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Spear-phishing scam from “university personnel”

Spear-phishing is a targeted form of phishing in which fraudulent emails are sent to specific individuals at an institution, like the university, in an effort to gain access to confidential information.

This morning we are starting to see the spear-phishing scam emails being sent out in the name of known individuals at the university – in Tygerberg’s case – the Dean, Prof Jimmy Volmink.

Below is a mail that is being sent out “in the name” of Prof Volmink, entitled “Invoice Problem”. (click on image to enlarge) It was sent to several university addresses, uses a forged e-mail address from another university, and has been designed to convince people that it is legitimate.

This is a dangerous phishing scam because it seems to come from a known person.Do not respond to it and if you do receive it here is what to do:

Send the spam/phishing mail to the following addresses help@sun.ac.za and sysadm@sun.ac.za.

 Attach the phishing or suspicious mail on to the message if possible. There is a good tutorial on how to do this at the following link (which is safe): http://stbsp01.stb.sun.ac.za/innov/it/it-help/Wiki%20Pages/Spam%20sysadmin%20Eng.aspx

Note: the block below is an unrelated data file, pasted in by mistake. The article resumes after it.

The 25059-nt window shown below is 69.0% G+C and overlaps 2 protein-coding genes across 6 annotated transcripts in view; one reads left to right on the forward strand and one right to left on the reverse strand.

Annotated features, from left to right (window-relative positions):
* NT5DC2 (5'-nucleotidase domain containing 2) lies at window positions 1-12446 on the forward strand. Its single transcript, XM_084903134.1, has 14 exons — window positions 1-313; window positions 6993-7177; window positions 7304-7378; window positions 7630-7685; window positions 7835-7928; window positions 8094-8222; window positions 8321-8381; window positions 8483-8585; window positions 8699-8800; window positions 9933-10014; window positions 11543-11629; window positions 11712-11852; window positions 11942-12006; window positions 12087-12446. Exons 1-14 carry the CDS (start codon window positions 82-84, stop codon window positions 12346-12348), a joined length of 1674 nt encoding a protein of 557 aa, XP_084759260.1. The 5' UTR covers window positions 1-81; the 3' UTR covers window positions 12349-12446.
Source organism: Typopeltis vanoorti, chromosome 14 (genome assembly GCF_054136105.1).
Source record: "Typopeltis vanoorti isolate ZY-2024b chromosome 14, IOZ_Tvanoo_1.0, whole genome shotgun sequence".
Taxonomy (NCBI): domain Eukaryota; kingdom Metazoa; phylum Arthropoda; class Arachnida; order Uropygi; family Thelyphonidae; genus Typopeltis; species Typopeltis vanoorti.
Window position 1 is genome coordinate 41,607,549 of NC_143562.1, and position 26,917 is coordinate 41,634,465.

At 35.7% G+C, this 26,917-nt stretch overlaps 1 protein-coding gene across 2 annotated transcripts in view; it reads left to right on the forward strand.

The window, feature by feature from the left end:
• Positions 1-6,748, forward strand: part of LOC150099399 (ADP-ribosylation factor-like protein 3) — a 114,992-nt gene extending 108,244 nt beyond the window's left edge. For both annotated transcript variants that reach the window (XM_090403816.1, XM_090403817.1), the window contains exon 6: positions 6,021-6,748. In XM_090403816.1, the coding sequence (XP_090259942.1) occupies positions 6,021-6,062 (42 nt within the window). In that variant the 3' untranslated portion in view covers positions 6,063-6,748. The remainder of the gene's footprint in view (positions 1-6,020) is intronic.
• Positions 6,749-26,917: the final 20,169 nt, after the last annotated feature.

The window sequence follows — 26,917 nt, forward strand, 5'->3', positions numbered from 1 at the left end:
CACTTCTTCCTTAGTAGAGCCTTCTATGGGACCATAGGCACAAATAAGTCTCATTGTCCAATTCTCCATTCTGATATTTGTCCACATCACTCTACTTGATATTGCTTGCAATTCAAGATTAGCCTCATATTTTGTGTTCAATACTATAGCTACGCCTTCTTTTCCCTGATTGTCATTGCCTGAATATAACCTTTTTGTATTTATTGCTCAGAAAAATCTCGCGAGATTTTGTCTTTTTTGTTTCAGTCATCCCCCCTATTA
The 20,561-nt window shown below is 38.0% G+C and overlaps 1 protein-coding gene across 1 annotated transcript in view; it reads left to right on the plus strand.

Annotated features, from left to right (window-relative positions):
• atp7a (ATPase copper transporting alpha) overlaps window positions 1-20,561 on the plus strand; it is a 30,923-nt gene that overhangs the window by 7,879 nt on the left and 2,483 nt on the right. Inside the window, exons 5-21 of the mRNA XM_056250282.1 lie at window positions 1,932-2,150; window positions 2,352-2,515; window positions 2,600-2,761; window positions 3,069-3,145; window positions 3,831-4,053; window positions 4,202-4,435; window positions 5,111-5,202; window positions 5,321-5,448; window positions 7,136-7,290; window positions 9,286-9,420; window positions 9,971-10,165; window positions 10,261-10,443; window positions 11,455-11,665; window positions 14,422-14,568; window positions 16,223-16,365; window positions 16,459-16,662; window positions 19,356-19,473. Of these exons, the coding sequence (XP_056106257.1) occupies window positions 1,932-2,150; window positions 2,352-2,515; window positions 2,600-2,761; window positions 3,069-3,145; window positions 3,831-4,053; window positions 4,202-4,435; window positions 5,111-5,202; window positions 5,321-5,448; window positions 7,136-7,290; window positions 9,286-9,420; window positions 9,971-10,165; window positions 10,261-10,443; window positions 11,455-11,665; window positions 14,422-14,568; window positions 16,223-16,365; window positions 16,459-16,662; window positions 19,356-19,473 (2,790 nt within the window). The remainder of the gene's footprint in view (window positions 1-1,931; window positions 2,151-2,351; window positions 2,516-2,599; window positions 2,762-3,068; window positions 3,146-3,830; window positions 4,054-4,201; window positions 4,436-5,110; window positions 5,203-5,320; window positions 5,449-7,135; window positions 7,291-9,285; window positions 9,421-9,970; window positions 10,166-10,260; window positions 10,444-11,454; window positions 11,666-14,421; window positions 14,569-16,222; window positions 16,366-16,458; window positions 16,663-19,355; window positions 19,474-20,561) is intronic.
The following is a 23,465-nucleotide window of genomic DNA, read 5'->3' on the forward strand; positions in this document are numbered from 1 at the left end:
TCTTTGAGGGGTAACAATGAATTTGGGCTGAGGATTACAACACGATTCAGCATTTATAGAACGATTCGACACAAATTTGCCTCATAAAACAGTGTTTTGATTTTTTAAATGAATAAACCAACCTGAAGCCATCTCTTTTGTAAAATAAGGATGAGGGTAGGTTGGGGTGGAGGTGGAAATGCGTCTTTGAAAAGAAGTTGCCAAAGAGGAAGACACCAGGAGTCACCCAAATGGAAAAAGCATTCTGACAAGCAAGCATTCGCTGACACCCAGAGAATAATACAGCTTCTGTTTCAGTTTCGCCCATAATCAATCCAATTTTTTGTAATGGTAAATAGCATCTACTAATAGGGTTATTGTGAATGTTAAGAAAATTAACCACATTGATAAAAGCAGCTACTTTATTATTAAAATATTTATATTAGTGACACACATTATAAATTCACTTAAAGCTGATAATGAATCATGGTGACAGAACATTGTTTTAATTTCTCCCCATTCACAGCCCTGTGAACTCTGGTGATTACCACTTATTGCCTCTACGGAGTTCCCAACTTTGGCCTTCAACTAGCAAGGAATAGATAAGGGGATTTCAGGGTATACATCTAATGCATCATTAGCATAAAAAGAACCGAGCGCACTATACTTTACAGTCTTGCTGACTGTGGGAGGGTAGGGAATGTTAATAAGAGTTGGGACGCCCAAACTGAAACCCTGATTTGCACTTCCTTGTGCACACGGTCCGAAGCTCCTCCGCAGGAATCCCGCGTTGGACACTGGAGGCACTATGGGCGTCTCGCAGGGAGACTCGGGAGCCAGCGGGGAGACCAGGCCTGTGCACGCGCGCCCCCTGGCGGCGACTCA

1. Start up a new mail addressed to sysadm@sun.ac.za (CC: help@sun.ac.za)
  2. Use the Title “SPAM” (without quotes) in the Subject.
  3. With this New Mail window open, drag the suspicious spam/phishing mail from your Inbox into the New Mail Window. It will attach the mail as an enclosure and a small icon with a light yellow envelope will appear in the attachments section of the New Mail.
  4. Send the mail.

IF YOU HAVE FALLEN FOR THE SCAM:

If you did click on the link of this phishing spam and unwittingly give the scammers your username, e-mail address and password you should immediately go to http://www.sun.ac.za/useradm and change the passwords on ALL your university accounts (making sure the new password is completely different, and is a strong password that will not be easily guessed.) as well as changing the passwords on your social media and private e-mail accounts (especially if you use the same passwords for these accounts.)

IT has set up a website page with useful information on how to report and combat phishing and spam. The address is:

http://blogs.sun.ac.za/it/en/2017/11/reporting-spam-malware-and-phishing/

As you can see the address has a sun.ac.za at the end of the domain name, so it is legitimate. I suggest bookmarking this.

[ARTICLE BY David Wiles]

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